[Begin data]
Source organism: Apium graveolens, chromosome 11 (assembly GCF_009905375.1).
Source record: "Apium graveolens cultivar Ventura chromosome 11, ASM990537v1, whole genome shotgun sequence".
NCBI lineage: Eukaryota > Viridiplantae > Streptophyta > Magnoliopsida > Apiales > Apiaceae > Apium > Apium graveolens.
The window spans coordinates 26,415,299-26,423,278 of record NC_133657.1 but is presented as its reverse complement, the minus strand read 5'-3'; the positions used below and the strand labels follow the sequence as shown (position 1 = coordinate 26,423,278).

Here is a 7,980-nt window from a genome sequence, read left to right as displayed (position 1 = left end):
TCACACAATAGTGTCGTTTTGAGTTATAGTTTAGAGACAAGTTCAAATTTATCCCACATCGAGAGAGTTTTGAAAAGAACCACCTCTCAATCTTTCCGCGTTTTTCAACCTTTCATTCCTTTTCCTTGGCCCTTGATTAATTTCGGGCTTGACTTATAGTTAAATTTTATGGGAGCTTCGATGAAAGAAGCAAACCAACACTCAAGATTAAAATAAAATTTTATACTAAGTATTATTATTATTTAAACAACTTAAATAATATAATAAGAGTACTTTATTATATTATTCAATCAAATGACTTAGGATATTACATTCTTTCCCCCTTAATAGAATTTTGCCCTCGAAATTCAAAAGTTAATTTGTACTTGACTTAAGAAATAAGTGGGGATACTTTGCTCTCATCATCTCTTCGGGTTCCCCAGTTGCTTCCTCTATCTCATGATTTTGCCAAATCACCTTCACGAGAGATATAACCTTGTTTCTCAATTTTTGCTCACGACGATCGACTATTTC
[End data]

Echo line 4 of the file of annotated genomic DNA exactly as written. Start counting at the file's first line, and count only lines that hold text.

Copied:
The window spans coordinates 26,415,299-26,423,278 of record NC_133657.1 but is presented as its reverse complement, the minus strand read 5'-3'; the positions used below and the strand labels follow the sequence as shown (position 1 = coordinate 26,423,278).